Which one is the best Point of Sale for me?

The first thing you need to understand is what a Point of Sale system consists of. Software is one component (although the main driving force) of the entire system. Point of Sale is used for controlling inventory, so you know at any time what has been sold, what is on the shelf, and what needs to be ordered. To facilitate this, most stores implement bar code scanning, so you will need a bar code scanner of some sort. A POS is also used for controlling the cash, making sure that you balance at the end of the day. Typical systems also include a cash drawer and receipt printer.
Point of Sale runs on a computer. You will need one computer at every individual point of sale. If you have more than one place in your store where you ring up sales, you will need to network those computers together, so they can all share the same inventory information. This is where most store owner’s need the assistance of a professional – If that is the case, then making the decision as to which software to use becomes your major decision.
There are multiple types of displays involved in the POS system. The seller as well as the buyer needs to look at the item description, price and running total for the current sale. The seller normally enjoys the luxury of the computer monitor. On the other hand, the buyer can have a smaller display for one item each in the normal practice.
Pole displays are still popular though generally only in the retail environment, and there specifications differ as well. The number of lines as well as characters will vary from one make to the next. Generally they have serial connections.
Your receipt printer will generally be a forty column, and will either be dot matrix, or a thermal unit. This is a personal preference in most cases, for example the thermal unit is faster and will be quieter than the dot matrix, however it can't be used in restaurant kitchens or environments where they may come into contact with chemicals as the paper will fall apart and go transparent.
Retail establishments should also have bar code scanners, which can cut down time spent at the till considerably. The type of scanner can vary from a fixed unit to a hand held – one with a trigger, or a flatter hand held unit with a button. Scanners can also vary from the CCD (close contact diode), with limited range and scanning capabilities, to the Laser scanners with long range capabilities, as well as ADF (Advanced Data Format), for the better ranges. This ADF allows the scanner to read bar codes that have been scratched or slightly damaged in some way. It is also a good idea to have your own bar code printer if you are going to be using bar codes. These come in many ranges and types. Some can print labels that will be used in a chemical environment (specific labels would have to be utilized), others can print the standard labels we find in clothing shops, while still others print out shelf-talkers (the labels on the shelves of supermarkets worldwide).
We provide Point of Sale software and hardware; the features of software will be discussed later in this proposal.

How many POS stations will I need?

  • Peak customer volume
    you must plan the number of stations based on peak business. If you don’t you won’t be able to sufficiently handle the influx of customers during these periods. Many business owners, who are used to cash registers, mistakenly try to purchase the same number of POS stations. POS systems however are used more frequently than cash registers since they are used for order entry as well as tendering the orders. Therefore this should be taken into account when deciding the correct number of stations to purchase.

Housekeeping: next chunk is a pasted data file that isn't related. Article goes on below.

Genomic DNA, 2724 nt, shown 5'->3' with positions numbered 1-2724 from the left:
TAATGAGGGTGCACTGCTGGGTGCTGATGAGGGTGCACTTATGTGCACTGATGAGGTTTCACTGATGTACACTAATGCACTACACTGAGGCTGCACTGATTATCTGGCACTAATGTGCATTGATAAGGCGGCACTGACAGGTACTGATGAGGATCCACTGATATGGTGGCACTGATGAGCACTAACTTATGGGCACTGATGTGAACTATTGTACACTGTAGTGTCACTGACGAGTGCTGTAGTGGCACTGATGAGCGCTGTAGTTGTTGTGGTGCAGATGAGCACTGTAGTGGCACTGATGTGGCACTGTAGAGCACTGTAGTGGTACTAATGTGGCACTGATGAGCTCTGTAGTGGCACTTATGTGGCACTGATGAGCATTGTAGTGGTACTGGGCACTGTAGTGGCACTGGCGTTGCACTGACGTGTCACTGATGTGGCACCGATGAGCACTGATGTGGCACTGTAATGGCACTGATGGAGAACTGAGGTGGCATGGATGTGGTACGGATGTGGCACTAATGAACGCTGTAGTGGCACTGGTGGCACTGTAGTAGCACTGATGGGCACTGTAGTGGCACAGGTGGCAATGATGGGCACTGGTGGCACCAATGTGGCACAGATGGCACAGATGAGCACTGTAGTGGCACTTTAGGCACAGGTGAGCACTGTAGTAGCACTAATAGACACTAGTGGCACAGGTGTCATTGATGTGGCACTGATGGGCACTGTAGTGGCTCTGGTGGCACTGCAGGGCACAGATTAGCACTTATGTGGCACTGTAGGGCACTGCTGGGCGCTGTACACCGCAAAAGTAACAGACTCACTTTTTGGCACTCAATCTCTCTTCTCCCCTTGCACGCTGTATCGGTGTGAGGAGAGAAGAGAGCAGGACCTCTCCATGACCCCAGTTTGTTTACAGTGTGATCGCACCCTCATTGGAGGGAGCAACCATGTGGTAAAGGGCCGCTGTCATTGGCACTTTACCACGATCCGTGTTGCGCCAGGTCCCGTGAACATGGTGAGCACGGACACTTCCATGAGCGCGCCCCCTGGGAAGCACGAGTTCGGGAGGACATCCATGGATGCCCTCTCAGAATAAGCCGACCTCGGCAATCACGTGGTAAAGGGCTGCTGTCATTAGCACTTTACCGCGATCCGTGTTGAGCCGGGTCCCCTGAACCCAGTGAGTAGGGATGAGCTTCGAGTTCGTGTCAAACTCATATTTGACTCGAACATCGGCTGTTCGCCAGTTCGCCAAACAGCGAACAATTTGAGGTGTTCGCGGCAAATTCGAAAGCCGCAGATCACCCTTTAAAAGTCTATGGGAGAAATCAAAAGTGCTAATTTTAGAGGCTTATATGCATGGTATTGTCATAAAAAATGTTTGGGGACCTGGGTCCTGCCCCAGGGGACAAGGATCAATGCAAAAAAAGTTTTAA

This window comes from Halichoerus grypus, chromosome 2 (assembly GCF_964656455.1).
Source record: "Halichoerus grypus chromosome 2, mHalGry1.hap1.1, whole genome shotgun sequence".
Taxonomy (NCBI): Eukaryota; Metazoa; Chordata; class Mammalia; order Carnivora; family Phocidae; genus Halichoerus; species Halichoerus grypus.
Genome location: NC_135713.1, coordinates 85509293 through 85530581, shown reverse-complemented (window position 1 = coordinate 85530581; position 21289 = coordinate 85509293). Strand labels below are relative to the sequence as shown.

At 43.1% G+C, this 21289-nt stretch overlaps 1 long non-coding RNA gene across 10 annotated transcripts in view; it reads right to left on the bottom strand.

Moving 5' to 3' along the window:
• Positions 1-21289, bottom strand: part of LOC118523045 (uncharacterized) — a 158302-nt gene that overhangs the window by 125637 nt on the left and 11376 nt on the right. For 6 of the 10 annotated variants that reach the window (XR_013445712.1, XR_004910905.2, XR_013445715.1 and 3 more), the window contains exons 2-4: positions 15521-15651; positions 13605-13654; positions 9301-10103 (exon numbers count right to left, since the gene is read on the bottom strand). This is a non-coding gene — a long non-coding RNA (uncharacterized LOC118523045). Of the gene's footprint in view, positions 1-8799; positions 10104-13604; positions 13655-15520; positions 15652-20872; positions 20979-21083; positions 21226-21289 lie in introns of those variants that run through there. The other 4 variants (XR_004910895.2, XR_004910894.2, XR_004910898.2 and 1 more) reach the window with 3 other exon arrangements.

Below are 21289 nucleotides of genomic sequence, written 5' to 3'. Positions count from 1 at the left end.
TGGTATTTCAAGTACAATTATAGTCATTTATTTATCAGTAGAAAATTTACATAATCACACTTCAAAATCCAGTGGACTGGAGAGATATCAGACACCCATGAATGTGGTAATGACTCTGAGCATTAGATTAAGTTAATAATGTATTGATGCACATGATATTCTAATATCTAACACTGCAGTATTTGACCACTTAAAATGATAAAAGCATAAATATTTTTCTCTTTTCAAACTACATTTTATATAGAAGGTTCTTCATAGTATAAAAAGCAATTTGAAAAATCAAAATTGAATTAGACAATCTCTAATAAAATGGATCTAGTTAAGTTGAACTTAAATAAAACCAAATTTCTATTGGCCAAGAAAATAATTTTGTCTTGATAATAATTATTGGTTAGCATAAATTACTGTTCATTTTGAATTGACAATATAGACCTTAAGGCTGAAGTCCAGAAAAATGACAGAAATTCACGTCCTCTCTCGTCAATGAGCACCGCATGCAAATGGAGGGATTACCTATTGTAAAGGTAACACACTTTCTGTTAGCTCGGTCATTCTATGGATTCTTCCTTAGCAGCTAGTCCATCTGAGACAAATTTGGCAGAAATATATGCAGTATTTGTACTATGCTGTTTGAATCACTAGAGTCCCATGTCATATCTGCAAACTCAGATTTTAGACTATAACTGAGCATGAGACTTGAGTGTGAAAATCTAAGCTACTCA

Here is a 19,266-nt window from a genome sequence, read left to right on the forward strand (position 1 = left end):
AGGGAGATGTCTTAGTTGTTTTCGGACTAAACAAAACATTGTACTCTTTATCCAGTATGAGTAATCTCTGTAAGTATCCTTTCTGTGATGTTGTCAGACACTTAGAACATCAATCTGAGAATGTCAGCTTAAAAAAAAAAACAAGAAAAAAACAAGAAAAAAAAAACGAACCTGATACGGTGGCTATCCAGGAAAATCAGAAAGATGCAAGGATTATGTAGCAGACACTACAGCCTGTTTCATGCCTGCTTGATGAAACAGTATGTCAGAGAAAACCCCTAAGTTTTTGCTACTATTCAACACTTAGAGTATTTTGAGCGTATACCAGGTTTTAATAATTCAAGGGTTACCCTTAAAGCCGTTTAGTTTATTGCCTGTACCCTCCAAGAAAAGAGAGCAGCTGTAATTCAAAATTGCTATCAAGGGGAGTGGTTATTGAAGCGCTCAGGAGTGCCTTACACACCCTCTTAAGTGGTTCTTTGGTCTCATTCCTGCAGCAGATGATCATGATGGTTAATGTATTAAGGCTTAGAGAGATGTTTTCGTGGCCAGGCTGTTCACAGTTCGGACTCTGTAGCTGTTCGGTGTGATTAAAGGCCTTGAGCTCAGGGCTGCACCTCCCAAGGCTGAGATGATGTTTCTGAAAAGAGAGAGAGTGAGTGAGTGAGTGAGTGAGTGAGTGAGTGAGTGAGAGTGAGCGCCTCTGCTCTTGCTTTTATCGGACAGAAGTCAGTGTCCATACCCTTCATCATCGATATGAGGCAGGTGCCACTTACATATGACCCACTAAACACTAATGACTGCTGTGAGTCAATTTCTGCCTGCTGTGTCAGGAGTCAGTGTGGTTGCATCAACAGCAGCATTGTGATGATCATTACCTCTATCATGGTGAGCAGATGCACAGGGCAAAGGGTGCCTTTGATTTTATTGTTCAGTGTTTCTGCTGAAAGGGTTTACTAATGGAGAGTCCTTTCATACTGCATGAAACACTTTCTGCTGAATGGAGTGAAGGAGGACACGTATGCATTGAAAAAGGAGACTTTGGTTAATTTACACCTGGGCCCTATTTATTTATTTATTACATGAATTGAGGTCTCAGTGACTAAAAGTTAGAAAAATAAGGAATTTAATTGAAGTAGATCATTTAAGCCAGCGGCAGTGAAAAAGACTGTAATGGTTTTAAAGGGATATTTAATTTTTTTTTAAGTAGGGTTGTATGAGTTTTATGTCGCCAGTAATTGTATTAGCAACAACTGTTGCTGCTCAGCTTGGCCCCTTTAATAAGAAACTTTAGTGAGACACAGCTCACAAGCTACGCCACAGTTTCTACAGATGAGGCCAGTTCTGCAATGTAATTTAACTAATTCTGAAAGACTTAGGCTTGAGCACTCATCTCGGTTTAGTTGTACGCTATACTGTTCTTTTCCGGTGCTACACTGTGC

What kind of barcode scanners should I get?

  • That depends on how fast you want to check customers out. The barcode scanners that typically come with our systems are single-line scanners, so you have to orient the barcode correctly for the scanner to read it. Omni directional scanners can read a barcode at any angle, so your check-out clerks don't have to line up the barcode just right. In-counter scanners are Omni directional as well.

Do I need pole displays (customer displays)?

  • A pole display will allow customers to be able to see the items and prices as they are being rung up on the customers' side of the counter.

Why would I need to print barcodes?

  • You would only need barcode printing module if you have items in your store that do not come with their own barcodes but you still want to be able to scan them during check-out. You can print regular, rectangular barcode labels on an ordinary LaserJet printer on sheets although this method has been obsolete now a days, but if you want to print barcodes on special labels or tags you need a specialized barcode printer.

How many kitchen/bar printers or kitchen displays?

  • One kitchen printer will probably be sufficient for most restaurants; however, if you have different sections in your kitchen which handle different dishes you may want a printer for each section.
  • For example, you can have all your appetizers print on one printer and all your entrees print on another.

Should I have a back office computer?

  • A back office computer is good for allowing managers to run reports, access the system to make changes to menu, check inventory levels, or adjust employee time clock times, without disturbing servers and cashiers.
  • For more information and queries please contact us any time.